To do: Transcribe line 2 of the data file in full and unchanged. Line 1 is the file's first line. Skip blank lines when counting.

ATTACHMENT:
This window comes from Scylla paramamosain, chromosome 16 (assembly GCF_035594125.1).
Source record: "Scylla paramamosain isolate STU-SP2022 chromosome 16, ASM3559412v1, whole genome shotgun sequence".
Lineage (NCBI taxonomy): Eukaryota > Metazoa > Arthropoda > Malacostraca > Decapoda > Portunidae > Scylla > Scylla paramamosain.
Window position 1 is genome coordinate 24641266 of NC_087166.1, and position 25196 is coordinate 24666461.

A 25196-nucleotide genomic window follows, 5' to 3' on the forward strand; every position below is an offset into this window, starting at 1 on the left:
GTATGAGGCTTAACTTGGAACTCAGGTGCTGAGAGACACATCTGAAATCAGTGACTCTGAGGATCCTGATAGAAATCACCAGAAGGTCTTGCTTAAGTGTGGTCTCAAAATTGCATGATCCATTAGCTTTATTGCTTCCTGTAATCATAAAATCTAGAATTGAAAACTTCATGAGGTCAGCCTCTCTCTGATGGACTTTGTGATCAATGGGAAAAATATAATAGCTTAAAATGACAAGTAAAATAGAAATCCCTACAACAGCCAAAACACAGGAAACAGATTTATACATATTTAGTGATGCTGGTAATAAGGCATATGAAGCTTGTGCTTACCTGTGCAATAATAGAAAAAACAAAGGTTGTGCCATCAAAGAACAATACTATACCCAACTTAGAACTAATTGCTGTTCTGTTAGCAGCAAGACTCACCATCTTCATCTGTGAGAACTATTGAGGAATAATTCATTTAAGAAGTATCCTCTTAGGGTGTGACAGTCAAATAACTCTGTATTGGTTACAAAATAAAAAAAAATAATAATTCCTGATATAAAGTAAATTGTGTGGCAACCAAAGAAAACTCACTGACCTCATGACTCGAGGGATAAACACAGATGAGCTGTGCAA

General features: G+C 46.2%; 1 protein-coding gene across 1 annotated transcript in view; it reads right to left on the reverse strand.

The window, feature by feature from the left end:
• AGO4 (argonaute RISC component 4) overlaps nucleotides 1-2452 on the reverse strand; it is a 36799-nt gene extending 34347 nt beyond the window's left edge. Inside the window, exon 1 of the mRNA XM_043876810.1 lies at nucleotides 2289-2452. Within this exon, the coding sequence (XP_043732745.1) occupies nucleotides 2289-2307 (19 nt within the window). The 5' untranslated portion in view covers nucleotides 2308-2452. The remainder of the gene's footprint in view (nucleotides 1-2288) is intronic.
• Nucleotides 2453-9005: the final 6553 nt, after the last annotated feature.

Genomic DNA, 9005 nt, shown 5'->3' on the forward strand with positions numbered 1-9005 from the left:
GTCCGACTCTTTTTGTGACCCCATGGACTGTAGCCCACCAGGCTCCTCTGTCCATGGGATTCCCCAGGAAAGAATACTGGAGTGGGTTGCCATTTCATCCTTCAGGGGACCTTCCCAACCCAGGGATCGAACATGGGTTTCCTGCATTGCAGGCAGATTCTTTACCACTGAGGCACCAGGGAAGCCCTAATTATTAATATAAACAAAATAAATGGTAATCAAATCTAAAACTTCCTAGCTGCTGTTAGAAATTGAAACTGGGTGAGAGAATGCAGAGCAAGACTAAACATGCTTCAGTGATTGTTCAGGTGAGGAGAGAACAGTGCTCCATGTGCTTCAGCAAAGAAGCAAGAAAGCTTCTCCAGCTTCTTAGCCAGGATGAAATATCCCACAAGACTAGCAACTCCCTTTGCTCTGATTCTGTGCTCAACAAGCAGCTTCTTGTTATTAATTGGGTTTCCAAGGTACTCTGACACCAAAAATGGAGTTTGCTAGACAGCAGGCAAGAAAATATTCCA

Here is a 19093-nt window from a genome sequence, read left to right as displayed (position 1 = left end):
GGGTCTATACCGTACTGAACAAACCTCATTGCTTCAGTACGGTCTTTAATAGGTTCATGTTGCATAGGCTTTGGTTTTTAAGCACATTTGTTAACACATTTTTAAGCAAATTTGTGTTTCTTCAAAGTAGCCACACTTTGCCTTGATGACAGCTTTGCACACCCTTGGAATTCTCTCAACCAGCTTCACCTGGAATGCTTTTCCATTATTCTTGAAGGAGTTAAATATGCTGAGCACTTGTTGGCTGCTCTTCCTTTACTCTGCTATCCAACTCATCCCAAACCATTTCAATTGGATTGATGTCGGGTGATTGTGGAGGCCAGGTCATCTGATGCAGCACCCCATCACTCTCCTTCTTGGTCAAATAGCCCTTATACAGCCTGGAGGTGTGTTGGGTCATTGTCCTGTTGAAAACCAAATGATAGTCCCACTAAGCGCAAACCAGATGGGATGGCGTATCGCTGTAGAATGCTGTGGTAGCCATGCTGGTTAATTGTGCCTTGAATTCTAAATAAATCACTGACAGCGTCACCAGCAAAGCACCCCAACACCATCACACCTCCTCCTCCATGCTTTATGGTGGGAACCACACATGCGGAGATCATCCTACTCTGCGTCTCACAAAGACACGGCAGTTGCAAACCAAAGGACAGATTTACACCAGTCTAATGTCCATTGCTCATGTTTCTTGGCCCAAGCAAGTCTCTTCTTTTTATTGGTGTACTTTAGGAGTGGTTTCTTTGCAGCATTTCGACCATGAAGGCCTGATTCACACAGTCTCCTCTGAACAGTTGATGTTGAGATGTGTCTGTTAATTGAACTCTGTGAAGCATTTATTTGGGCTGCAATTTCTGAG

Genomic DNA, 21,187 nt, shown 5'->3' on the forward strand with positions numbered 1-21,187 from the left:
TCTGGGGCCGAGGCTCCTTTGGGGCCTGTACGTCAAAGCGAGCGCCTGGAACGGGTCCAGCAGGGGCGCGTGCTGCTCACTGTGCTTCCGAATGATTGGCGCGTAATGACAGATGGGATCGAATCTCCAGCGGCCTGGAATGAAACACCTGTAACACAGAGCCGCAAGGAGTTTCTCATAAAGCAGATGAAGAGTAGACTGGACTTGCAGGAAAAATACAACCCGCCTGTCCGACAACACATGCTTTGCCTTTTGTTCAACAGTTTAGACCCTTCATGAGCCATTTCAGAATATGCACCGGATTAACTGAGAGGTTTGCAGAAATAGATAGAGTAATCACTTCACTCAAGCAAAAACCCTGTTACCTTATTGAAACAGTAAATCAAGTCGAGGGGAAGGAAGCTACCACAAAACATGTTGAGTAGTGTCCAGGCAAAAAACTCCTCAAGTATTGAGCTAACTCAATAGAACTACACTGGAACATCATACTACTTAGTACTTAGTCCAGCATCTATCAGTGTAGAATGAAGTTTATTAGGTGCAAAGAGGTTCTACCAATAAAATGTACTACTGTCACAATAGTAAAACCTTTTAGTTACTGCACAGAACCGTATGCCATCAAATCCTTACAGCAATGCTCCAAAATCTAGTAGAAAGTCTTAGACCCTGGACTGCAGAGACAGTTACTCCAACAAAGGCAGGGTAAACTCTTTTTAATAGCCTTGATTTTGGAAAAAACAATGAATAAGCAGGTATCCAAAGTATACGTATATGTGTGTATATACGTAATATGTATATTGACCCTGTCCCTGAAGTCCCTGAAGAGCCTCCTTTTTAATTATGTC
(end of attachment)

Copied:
Source record: "Scylla paramamosain isolate STU-SP2022 chromosome 16, ASM3559412v1, whole genome shotgun sequence".